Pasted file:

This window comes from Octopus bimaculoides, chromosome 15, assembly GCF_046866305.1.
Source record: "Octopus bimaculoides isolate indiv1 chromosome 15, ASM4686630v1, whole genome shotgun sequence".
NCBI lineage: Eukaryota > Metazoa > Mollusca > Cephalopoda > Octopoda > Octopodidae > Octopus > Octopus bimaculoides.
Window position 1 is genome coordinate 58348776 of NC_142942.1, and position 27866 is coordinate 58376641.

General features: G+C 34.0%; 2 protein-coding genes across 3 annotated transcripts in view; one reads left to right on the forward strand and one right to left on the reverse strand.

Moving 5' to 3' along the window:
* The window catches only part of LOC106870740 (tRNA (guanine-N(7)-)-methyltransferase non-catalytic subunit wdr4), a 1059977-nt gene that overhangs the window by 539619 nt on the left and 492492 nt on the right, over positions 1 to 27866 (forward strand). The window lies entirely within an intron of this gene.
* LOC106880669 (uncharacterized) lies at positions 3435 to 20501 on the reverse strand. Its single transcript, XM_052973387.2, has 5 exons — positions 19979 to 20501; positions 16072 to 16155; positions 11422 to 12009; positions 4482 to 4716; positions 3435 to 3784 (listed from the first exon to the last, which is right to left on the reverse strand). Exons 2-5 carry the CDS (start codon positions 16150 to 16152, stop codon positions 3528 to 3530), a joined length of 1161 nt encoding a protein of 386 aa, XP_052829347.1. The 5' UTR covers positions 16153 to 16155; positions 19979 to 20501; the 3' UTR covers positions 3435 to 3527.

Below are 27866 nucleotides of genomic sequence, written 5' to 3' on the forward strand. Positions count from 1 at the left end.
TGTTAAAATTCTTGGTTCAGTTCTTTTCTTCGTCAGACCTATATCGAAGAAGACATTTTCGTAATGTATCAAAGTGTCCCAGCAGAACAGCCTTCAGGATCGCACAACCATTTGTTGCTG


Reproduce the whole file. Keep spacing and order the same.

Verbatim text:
This window comes from Octopus bimaculoides, chromosome 15, assembly GCF_046866305.1.
Source record: "Octopus bimaculoides isolate indiv1 chromosome 15, ASM4686630v1, whole genome shotgun sequence".
NCBI lineage: Eukaryota > Metazoa > Mollusca > Cephalopoda > Octopoda > Octopodidae > Octopus > Octopus bimaculoides.
Window position 1 is genome coordinate 58348776 of NC_142942.1, and position 27866 is coordinate 58376641.

General features: G+C 34.0%; 2 protein-coding genes across 3 annotated transcripts in view; one reads left to right on the forward strand and one right to left on the reverse strand.

Moving 5' to 3' along the window:
* The window catches only part of LOC106870740 (tRNA (guanine-N(7)-)-methyltransferase non-catalytic subunit wdr4), a 1059977-nt gene that overhangs the window by 539619 nt on the left and 492492 nt on the right, over positions 1 to 27866 (forward strand). The window lies entirely within an intron of this gene.
* LOC106880669 (uncharacterized) lies at positions 3435 to 20501 on the reverse strand. Its single transcript, XM_052973387.2, has 5 exons — positions 19979 to 20501; positions 16072 to 16155; positions 11422 to 12009; positions 4482 to 4716; positions 3435 to 3784 (listed from the first exon to the last, which is right to left on the reverse strand). Exons 2-5 carry the CDS (start codon positions 16150 to 16152, stop codon positions 3528 to 3530), a joined length of 1161 nt encoding a protein of 386 aa, XP_052829347.1. The 5' UTR covers positions 16153 to 16155; positions 19979 to 20501; the 3' UTR covers positions 3435 to 3527.

Below are 27866 nucleotides of genomic sequence, written 5' to 3' on the forward strand. Positions count from 1 at the left end.
TGTTAAAATTCTTGGTTCAGTTCTTTTCTTCGTCAGACCTATATCGAAGAAGACATTTTCGTAATGTATCAAAGTGTCCCAGCAGAACAGCCTTCAGGATCGCACAACCATTTGTTGCTG